Jon M. Huntsman School of Business

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Saturday, February 18, 2012

Utah State Should Bolt the Western Athletic Conference

The Western Athletic Conference is about to have a major makeover.   With Boise State, Fresno State, Nevada and Hawaii all leaving, the conference is about to look a whole lot different.

Last week, long-time WAC Commissioner Karl Benson jumped ship to become the Commissioner of the Sun Belt Conference.  Seems like a lateral move on its surface, but it’s actually an upgrade when you look at what is coming into the WAC as replacements for the “Fleeing Four”.  Maybe with Benson leaving, we should now say the “Fleeing Five”, including the captain who just jumped off this sinking vessel.

Next year, the WAC will have Utah State, Texas-San Antonio, Texas State, Louisiana Tech, Idaho, New Mexico State, San Jose State, and Denver (non-basketball).    Other school being considered for inclusion in the near future include Louisiana-Lafayette, Sam Houston State, California-Davis, Portland State, Cal-Poly, and as non-football members, Seattle University, Cal-State Bakersfield, and Utah Valley University.

That my friends, is a pretty lousy lineup of conference friends.   No rivals for USU.  No driving-distance opponents.  For all intents, it’s a Division 2 conference.  There isn’t a single opponent in that list that makes me want to jump up and go buy tickets – for football or basketball.   

College teams are in many cases defined by who they are aligned with.  If USU stays in the WAC as it will soon be constructed, its reputation as a Division 1 program will go down the drain.

USU needs to get creative and try to develop a new conference with schools that all are within driving distance of one another.

To qualify as a D-1 Football Subdivision Conference, eight teams are required.  Utah State needs to get on the phone and try to get a new conference constructed of the following schools:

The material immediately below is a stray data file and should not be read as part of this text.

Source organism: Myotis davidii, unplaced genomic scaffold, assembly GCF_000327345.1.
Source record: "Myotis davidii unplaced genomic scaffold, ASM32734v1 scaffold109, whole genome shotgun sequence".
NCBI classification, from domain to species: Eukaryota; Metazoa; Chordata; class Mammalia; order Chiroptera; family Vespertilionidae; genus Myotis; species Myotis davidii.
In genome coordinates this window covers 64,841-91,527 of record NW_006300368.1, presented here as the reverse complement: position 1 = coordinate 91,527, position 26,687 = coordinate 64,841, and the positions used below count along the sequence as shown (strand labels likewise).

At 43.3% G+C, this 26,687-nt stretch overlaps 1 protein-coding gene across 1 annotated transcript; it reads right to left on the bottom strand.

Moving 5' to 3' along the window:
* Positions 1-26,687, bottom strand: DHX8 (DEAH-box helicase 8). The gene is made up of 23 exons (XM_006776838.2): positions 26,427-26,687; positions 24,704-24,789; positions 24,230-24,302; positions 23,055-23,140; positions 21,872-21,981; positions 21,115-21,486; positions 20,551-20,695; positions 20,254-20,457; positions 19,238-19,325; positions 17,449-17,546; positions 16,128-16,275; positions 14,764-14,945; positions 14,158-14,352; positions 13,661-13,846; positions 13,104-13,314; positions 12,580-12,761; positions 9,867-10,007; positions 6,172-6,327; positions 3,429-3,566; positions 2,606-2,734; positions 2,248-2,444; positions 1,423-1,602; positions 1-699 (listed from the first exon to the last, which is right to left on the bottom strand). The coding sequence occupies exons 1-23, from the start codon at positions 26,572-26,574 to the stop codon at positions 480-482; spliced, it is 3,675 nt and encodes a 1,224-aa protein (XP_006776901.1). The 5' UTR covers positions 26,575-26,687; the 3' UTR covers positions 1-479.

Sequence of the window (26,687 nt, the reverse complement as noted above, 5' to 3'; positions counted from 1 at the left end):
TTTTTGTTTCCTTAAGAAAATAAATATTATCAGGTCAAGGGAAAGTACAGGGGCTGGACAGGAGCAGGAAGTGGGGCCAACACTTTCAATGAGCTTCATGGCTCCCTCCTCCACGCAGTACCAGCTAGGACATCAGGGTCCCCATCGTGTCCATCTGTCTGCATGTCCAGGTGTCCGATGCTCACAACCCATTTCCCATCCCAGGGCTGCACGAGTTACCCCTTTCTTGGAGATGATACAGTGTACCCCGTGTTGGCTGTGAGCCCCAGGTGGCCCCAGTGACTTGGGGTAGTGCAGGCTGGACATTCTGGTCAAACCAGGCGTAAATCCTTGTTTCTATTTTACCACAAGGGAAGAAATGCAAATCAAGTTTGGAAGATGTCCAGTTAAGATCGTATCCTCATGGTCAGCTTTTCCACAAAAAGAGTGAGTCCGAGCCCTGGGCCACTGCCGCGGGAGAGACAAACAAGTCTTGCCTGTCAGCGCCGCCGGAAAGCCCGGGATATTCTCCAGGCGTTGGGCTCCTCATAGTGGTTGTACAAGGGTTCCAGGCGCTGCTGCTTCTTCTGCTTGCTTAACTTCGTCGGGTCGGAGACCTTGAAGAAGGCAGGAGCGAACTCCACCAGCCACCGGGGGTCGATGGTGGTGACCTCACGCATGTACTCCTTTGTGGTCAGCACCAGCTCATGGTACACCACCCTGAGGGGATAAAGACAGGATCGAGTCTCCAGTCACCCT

Utah State
Idaho State
Boise State
Colorado State
Air Force Academy

Here are the advantages.  All would be within driving distance of one another.  There are natural rivalries in place.  They would have enough members to be included in the Football Bowl Subdivision.  Travel expenses would be much lower, for both the teams and fans.  And most importantly, attendance at games would increase significantly.

Looking at Utah State football attendance over the past eleven years, home games against these proposed conference opponents have averaged 19,893.  Home games against the “New WAC” conference opponents have averaged 12,701.  Even BYU saw about 7,000 fewer fans at their home games last season against the distant “WAC” opponents of Idaho and New Mexico State.  Do we really want to keep having less than 50% of seats filled at Romney Stadium?  That’s not a “college football” experience in a half-empty stadium every Saturday afternoon!

Yes, there would be some challenges.  BYU would need to keep their TV contract with ESPN for sure, making a conference TV contract difficult to put together…but not impossible.  It certainly would be worth more than the “new WAC”, where there won’t be a TV contact at all.

If Utah State can’t get a new conference assembled, I suggest their next best option would be to follow BYU into football independence and align in other sports with the WCC.  At least we’d have a decent basketball conference with Gonzaga, St. Mary’s, and BYU, and we could try to schedule football games against more local opponents to drive fan interest and attendance.  Even football home games against Weber State and Southern Utah University have averaged 19,987 fans, a far cry from the 12,701 against WAC opponents.  Anybody with me on this?  What do you think?

Eric D.  Schulz is a Sr. Lecturer and Co-Director of Marketing and Brand Management at the Jon M. Huntsman School of Business at Utah State University.  He has worked as Vice President of Marketing for the XFL Football League as well as the Utah Jazz, and has over 20 years of professional sports management experience.


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  2. An interesting take. Why in the world would any of the MWC schools want to leave the CUSA-MWC merger and join this new conference? Why would BYU want to rejoin a weaker conference than they left? This is a good idea, but how feasible is it?

  3. You have to understand that it's about prestige, market-size, and money, and nobody is going to form a conference just because it looks geographically nice. ESPN and the other money-making networks call the shots.

    You also have to understand USU is doing everything it can to bolt the conference already. The only option is really just joining the MWC/CUSA conference.